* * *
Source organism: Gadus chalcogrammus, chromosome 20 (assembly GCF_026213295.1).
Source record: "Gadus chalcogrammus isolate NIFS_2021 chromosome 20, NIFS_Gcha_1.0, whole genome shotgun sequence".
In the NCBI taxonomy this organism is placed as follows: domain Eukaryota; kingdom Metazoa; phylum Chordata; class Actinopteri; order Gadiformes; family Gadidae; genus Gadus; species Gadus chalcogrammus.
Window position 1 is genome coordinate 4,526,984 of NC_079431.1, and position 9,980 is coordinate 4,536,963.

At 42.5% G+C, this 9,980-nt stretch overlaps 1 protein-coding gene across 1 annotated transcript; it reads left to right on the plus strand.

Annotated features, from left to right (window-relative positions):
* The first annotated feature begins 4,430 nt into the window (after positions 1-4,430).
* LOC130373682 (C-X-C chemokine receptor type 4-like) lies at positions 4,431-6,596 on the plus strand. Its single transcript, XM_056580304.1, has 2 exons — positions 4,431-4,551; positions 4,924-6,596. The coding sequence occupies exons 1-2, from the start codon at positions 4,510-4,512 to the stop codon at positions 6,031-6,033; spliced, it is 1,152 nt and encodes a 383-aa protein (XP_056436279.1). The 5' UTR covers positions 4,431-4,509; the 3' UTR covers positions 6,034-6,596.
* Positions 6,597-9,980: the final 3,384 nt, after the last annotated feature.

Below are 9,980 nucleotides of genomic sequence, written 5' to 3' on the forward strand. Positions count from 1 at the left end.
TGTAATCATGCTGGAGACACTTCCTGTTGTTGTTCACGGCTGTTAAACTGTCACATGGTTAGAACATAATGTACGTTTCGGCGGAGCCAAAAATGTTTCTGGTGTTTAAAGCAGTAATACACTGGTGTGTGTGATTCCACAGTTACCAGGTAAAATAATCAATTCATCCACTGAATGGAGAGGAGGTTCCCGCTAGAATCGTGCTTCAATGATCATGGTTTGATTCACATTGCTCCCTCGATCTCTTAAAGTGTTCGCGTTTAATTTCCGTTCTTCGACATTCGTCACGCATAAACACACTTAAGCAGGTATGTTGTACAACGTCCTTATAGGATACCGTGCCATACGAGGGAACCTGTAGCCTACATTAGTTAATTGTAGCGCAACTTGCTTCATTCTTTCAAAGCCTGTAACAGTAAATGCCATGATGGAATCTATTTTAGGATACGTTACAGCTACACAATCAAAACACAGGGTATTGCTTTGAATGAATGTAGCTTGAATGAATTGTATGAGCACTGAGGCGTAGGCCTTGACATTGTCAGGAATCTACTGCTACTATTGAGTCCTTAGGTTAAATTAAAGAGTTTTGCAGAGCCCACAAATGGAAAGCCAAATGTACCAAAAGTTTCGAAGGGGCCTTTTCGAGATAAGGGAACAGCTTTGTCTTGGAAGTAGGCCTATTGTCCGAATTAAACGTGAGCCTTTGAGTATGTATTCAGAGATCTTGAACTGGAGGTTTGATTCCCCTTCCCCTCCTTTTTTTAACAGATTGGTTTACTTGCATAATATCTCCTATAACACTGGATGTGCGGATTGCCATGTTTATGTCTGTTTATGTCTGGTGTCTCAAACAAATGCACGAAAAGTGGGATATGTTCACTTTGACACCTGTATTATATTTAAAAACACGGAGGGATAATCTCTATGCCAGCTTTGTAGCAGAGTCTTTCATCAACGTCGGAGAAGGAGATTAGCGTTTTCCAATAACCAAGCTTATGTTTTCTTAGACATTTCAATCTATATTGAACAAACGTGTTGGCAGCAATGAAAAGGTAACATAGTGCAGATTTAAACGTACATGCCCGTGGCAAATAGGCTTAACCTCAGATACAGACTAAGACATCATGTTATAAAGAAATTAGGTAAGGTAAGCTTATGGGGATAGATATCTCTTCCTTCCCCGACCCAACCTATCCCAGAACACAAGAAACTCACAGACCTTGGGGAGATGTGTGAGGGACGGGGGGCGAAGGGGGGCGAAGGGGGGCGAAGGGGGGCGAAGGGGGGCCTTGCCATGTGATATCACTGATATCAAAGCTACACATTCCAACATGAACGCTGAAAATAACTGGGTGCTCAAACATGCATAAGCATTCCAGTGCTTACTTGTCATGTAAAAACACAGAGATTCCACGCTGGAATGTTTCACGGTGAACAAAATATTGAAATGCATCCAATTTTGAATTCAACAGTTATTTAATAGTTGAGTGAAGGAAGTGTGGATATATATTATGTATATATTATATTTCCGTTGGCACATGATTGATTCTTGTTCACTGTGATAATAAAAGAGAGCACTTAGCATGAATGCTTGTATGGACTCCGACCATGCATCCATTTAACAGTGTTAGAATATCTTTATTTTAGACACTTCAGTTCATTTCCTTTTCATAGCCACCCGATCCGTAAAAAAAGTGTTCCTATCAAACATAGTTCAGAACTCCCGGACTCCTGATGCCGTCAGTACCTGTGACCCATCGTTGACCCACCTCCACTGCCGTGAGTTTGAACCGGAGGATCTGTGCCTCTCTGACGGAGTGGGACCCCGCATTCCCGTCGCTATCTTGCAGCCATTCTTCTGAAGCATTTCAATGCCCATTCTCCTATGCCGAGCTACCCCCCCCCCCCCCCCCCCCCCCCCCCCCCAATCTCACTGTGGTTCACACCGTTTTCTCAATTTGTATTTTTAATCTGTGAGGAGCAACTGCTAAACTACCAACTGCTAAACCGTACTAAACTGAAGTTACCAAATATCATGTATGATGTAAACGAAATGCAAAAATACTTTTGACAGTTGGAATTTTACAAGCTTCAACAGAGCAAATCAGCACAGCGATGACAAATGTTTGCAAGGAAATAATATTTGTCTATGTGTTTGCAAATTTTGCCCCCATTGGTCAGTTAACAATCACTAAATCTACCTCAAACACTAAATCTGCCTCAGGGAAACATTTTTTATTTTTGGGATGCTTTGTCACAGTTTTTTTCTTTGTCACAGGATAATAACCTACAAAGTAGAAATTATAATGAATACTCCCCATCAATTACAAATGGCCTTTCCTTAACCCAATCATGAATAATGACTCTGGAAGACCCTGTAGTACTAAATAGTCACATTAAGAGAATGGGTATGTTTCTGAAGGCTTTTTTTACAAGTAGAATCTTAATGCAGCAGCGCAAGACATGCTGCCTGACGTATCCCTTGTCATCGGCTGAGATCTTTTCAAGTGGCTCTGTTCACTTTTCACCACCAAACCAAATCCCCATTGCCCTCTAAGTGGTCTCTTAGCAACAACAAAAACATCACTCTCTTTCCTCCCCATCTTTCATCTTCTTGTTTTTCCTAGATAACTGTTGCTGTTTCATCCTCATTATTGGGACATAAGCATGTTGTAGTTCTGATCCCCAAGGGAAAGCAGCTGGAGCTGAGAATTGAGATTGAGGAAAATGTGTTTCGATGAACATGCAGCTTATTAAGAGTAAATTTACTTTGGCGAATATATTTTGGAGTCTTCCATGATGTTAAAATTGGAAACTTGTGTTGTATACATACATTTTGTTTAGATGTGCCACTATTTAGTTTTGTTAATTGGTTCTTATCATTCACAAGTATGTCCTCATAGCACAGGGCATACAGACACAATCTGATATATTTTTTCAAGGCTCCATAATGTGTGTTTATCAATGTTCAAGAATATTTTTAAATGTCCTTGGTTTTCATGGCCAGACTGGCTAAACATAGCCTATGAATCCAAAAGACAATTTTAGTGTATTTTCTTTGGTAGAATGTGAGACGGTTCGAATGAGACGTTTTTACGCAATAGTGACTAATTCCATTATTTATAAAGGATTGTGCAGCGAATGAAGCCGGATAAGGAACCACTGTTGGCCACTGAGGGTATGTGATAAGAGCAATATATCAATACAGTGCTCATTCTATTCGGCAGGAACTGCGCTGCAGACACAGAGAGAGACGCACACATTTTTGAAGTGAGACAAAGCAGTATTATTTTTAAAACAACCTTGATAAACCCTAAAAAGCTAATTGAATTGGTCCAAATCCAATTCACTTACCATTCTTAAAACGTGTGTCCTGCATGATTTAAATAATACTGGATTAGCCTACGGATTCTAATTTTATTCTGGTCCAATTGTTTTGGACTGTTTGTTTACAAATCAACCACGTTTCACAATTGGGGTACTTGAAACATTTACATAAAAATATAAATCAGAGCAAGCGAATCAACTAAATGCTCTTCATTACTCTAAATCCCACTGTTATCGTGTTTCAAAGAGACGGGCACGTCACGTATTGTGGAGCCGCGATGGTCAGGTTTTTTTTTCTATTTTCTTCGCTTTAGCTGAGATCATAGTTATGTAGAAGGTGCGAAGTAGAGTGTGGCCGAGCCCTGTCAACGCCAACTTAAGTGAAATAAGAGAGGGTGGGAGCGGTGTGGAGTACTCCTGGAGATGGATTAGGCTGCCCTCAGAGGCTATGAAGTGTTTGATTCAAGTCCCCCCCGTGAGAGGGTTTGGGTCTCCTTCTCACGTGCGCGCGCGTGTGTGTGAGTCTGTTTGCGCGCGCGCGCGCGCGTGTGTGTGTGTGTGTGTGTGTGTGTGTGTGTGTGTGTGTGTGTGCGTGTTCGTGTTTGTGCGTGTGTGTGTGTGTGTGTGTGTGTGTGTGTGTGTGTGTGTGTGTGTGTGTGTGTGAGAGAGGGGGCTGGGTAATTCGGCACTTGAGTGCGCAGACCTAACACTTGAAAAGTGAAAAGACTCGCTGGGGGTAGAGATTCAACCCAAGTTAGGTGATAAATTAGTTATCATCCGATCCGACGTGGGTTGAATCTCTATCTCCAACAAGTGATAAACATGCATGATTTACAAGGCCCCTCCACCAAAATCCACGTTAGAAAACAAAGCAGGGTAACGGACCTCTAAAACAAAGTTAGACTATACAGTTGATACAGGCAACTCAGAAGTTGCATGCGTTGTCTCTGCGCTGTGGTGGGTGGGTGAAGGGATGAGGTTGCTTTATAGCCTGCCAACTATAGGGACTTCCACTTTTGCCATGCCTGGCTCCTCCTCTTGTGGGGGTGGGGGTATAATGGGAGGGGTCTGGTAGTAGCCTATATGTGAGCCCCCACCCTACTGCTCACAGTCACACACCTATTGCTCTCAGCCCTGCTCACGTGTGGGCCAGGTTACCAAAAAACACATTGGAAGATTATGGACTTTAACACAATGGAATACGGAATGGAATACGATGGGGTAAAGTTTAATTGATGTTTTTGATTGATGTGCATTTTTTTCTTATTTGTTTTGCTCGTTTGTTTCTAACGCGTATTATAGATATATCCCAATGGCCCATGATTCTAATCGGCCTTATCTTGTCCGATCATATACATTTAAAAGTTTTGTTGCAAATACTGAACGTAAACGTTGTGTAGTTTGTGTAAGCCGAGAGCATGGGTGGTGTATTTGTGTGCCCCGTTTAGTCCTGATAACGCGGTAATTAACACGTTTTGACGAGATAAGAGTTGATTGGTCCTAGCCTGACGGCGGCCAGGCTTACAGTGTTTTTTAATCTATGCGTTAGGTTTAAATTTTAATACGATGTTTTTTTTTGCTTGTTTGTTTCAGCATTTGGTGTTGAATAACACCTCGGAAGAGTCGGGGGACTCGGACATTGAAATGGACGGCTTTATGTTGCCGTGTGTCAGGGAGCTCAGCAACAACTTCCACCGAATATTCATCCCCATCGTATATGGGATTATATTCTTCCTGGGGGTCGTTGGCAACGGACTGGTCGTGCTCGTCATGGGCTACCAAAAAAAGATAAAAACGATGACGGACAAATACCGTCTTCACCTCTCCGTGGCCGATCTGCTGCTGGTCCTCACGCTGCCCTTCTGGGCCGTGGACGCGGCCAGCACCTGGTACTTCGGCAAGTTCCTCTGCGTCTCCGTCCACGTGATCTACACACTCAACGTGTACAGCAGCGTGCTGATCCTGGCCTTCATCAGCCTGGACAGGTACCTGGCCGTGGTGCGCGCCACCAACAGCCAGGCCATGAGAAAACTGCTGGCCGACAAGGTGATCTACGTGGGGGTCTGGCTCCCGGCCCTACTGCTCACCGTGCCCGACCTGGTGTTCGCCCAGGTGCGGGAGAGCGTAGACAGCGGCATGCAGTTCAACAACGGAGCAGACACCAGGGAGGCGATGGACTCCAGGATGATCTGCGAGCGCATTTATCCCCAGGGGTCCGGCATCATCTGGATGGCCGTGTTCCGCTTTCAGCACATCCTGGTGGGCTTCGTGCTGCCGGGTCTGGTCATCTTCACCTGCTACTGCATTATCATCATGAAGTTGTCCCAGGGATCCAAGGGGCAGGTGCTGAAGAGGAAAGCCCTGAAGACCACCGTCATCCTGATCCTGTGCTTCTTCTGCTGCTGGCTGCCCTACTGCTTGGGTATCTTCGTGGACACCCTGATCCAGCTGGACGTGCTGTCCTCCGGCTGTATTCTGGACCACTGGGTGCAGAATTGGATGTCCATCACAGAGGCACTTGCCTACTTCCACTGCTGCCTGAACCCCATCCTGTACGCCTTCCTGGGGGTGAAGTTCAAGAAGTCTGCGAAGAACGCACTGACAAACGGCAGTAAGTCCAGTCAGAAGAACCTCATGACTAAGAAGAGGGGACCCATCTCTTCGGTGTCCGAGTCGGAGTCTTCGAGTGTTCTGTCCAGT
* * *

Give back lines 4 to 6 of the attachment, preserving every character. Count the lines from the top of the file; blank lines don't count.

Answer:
Window position 1 is genome coordinate 4,526,984 of NC_079431.1, and position 9,980 is coordinate 4,536,963.

At 42.5% G+C, this 9,980-nt stretch overlaps 1 protein-coding gene across 1 annotated transcript; it reads left to right on the plus strand.

Annotated features, from left to right (window-relative positions):